This weekend, one of the few international sporting events for which an American can comfortably support the rest of the planet, the World Basketball Championships, begins in Japan. Dave Zirin writes in the Nation about how longtime GOP fundraisers Jerry Colangelo and Mike Krzyzewski are exploiting some of our crippled soldiers as a motivational gimmick to "bind" our latest version of the Dream Team together. Real Americans should root for Puerto Rico. [link via Tapped, which takes the opposite view]
From the conservative blog Balloon Juice, on l'affaire Macaca:
I feel duly obligated as a blog owner to weigh in on the George Allen ‘Macaca’ affair. To be honest, I had heard that Allen had said something stupid, and I really didn’t pay any attention to it because, well, let’s face it- the last few years I have grown accustomed to elected Republicans saying something stupid.
--John Cole
Greatest Dylan Cover EVER !!!!

But what really sells this performance is the oh-so-funky dance.

August 16, 2006

I can't believe this former despot was still alive, as of yesterday. It's like finding out that Ian Smith is still with us....
Divisions within the Republican base? What's George Allen to do?
This is an appropriately trippy version of this song, circa 1967, from the Ed Sullivan Show:

August 15, 2006

I can't say for certain that this was not a joke, but I have a feeling he was dead serious. It's the equivalent of those jackasses in the lefty blogosphere whose clever contribution to the topic of race involves posting photoshopped pictures of their adversaries in blackface. How is this different from the Latino immigrants who waved the Mexican flag at pro-immigration rallies?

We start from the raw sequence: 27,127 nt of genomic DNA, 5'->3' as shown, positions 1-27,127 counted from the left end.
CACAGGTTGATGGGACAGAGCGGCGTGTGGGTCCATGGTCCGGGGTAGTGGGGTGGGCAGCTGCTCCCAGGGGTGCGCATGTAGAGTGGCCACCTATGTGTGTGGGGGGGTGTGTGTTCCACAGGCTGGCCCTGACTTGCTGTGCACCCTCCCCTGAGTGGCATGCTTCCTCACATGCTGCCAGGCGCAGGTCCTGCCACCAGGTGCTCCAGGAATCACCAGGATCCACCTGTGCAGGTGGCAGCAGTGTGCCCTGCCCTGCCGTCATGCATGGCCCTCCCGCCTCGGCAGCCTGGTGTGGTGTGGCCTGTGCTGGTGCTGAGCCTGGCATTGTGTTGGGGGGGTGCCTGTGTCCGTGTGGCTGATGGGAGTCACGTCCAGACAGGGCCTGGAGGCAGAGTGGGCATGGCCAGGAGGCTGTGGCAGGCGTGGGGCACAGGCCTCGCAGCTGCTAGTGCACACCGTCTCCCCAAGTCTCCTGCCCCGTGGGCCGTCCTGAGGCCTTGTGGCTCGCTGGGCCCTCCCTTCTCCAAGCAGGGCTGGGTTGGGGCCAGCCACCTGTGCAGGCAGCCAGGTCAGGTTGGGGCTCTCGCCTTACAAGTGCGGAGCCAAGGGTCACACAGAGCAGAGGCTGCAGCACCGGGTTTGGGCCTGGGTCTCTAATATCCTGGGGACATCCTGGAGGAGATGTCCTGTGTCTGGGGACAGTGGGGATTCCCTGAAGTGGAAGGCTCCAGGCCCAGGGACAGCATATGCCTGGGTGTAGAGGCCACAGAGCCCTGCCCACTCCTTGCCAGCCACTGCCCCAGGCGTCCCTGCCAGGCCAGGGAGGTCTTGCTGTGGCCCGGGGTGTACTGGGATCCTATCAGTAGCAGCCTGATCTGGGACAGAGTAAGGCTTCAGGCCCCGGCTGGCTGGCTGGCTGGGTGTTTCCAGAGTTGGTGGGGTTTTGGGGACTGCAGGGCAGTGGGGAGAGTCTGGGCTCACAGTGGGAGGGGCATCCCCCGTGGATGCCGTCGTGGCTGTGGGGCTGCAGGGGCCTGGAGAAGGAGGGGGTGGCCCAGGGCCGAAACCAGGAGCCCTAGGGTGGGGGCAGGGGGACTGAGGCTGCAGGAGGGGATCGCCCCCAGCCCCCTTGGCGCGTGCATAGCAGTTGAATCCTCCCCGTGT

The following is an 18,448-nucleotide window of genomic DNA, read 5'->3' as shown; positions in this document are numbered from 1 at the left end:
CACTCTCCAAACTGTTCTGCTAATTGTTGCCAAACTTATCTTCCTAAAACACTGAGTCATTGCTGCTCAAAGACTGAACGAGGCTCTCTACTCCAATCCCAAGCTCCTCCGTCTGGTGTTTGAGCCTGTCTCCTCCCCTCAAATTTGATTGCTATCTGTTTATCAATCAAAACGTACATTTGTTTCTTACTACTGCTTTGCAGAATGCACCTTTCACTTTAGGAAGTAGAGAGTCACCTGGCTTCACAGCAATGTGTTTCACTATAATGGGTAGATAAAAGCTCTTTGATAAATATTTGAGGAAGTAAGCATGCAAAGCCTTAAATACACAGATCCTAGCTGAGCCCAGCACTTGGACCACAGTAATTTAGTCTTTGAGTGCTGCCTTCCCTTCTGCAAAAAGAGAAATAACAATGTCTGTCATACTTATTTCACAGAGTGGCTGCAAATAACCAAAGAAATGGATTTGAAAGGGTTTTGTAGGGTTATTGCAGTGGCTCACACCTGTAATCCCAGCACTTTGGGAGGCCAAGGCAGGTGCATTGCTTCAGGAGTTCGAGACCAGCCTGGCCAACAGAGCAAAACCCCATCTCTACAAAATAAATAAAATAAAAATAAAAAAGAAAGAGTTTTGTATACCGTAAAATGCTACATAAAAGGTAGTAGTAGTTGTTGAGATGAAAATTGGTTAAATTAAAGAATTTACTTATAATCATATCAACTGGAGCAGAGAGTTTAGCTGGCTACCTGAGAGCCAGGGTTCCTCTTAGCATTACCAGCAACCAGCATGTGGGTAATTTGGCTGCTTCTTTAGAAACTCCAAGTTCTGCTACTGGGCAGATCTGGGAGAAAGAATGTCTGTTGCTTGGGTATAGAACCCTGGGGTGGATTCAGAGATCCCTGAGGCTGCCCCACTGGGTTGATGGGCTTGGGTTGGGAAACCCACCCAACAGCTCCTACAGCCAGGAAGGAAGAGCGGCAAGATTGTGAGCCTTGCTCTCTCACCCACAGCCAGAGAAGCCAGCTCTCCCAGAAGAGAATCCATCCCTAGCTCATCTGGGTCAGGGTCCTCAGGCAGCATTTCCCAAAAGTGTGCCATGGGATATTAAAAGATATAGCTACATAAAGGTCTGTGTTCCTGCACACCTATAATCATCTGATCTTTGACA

The Famous Guy Force Field: Michael Totten, a blogger who actually practices journalism, reports from Northern Israel.
Farewell, Sploid.
Jumpergate, Part Deux: Now comes word that yet another of the stars of this film is getting the axe. According to the Melbourne Herald Sun (by way of IMDB), Teresa Palmer, who was to play the love interest in the movie, has also been canned, in favor of a "star" to be determined later (probably Hillary Duff or Mischa Barton). Unlike Tom Sturridge, who was ousted weeks ago, Palmer has hired legal guns, and is apparently not going to go without a fight. Of course, as an ingenue, the clock is already working against her.

It would be one thing if these changes were being made because the director, Doug Liman, decided that he had made a mistake in casting, and that the talent he picked originally wasn't good enough, or that the stars were such prima donnas or party hounds that they were impossible to work with, or even that the actors he really wanted to work with all along had just become available. These firings would have still been arbitrary and cruel, but at least they would have been consistent with whatever artistic vision of creating a good movie the director might have.

But that is apparently not the case here. These people are being ditched because they are relative nobodies who need to be replaced by "names" (preferably, North American names) to cover the asses of the producers. And again, this is after filming had already started on the project, and the actors involved had already made a commitment of time and emotion to the endeavor.